Sun Valley owned a little over 1.5 acres of an
undeveloped lot. Hoffman took him to court to constrain certain performances
that were in the agreement. While this was in district court, the judge decided
“while an oral understanding for the sale of the property existed, there was
nevertheless failure to adequately comply with the statue of frauds and thus
the agreement was unenforceable.” The district court determined that the oral
agreement for the sale of the property existed but it didn’t comply with the
statute of frauds making the agreement unenforceable. The district court also
determined that the equitable doctrines of part performance and estoppel did
not apply. Hoffman/Frey appealed to the SC and Sun Valley argued that the
parties never reached a mutual agreement on the terms of the transaction (no
Is there an enforceable contract to sell the
property of Sun Valley?Are the two documents, the letter and check, sufficient
to satisfy the statutory requirements?
Was there an oral agreement and is
there sufficient memorandum signed by the parties that evidences the agreement
so that the SoF is satisfied?
Yes and No. Yes, the parties did come to an oral
mutual agreement on the sale of the parties, however, the agreement did not
comply with the statute of frauds and the agreement is not enforceable.
The parties did have a mutual
agreement regarding the terms of the transaction (sale of land)
Check issued by purchaser and letter written by
purchaser was insufficient as memorandum to take verbal agreement out of
statute of frauds
Actions taken by purchasers were insufficient to
establish part performance to take contract out of statute of frauds
Principle of equitable estoppel is not
applicable to enforce oral contract
Opinion Reasoning: Justice Shepard
A contract requires that the parties
have a distinct understanding of what is agreed upon.
An agreement for the sale of real
property is invalid unless the agreement or some note or memorandum thereof be
in writing and subscribed by the party charged or his agent. Failure to comply
with the statute of frauds renders an oral agreement unenforceable both in an
action at law for damages and in a suit in equity for specific performance.
Idaho requires that both parties to
a bilateral contract sign the memorandum even though the majority of other
jurisdictions require that only the party against whom the enforcement is
sought is required to sign.
Sufficient part performance by a
purchaser of real property removes the contract from the operation of the
statute of frauds –
The most important acts which
constitute sufficient part performance are actual possession, permanent and
valuable improvements and these two combined.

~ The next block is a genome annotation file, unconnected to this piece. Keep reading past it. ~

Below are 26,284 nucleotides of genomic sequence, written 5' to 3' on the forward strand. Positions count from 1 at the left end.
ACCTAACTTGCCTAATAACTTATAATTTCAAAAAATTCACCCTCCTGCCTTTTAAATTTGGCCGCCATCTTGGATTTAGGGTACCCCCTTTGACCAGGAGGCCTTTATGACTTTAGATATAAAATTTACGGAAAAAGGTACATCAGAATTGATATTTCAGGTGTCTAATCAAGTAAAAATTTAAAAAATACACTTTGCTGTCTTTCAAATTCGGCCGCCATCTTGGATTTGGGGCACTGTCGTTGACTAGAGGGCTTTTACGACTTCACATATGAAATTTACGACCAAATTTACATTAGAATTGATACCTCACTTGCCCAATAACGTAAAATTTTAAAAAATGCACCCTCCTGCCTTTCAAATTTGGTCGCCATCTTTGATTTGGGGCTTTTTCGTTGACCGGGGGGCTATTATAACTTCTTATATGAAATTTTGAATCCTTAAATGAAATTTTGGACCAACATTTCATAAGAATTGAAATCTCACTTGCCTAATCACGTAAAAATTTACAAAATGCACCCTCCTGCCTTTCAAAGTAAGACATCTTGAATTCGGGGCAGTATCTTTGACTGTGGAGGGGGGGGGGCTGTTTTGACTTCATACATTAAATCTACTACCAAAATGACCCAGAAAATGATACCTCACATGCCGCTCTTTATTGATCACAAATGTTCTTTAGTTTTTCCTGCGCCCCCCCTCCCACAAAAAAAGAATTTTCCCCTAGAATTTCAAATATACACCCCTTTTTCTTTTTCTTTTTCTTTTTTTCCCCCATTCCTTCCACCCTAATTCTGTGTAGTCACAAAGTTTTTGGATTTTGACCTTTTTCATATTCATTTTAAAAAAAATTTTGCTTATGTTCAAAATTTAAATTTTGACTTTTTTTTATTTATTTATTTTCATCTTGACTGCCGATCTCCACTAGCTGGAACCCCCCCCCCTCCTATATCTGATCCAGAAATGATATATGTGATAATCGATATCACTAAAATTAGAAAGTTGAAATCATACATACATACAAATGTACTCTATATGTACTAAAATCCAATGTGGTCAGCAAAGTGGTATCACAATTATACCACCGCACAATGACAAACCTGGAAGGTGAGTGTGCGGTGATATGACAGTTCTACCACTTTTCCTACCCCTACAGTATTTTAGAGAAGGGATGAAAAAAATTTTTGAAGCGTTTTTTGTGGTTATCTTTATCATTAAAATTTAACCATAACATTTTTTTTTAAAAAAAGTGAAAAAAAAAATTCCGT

Equitable estoppel requirements are
The parties negotiated for the
purchase price of the property and the price was approved by the executive
committee. They agreed on a price of
$90,000 for the property and it could be paid in cash or with 30% down, with
the remainder to be paid over five years with a 9 ¾% interest rate. The buyer
sent Sun Valley (seller) an email and check confirming these details but it
also contained additional terms. Sun Valley later deposited the check in it’s
trust account. Sun Valley prepared documents for the sale and loan and gave
them to Huffman/Frey but Sun Valley never executed them. These facts support
that the parties reached a mutual agreement on the sale of the property.
The lot sale agreement was never
signed by Sun Valley. For the oral agreement to be enforceable, there must
exist a sufficient memorandum signed by the parties evidencing that agreement.
The lot sale agreement was never
signed by Sun Valley. The only document signed by both parties is the $5,000
deposit check and it doesn’t reference Hoffman’s email/letter or the lot sale
Hoffman says they exercised
possessory right by having the land surveyed and by submitting a subdivision
plan to the City of SV- cost of securing subdivision approval is not
Opinion(s) Reasoning: Bakes, C.J., McFadden and Donaldson,
Opinion(s) Reasoning: Bistline
Bistline says Idaho law is outdated and it needs to be
changed. If parties have as much or equal documentation like these parties and
it doesn’t meet the requirements for SoF then Idaho’s case law is inadequate to
accommodate business transactions in today’s world. Idaho law is not in line
with the majority of jurisdication and should follow others toward a more
updated and modern law. Idaho should use a 70-year old decision to determine if
a enforceable agreement was made in today’s world. Court should consider
whether this law and its application is outdated and in need of change.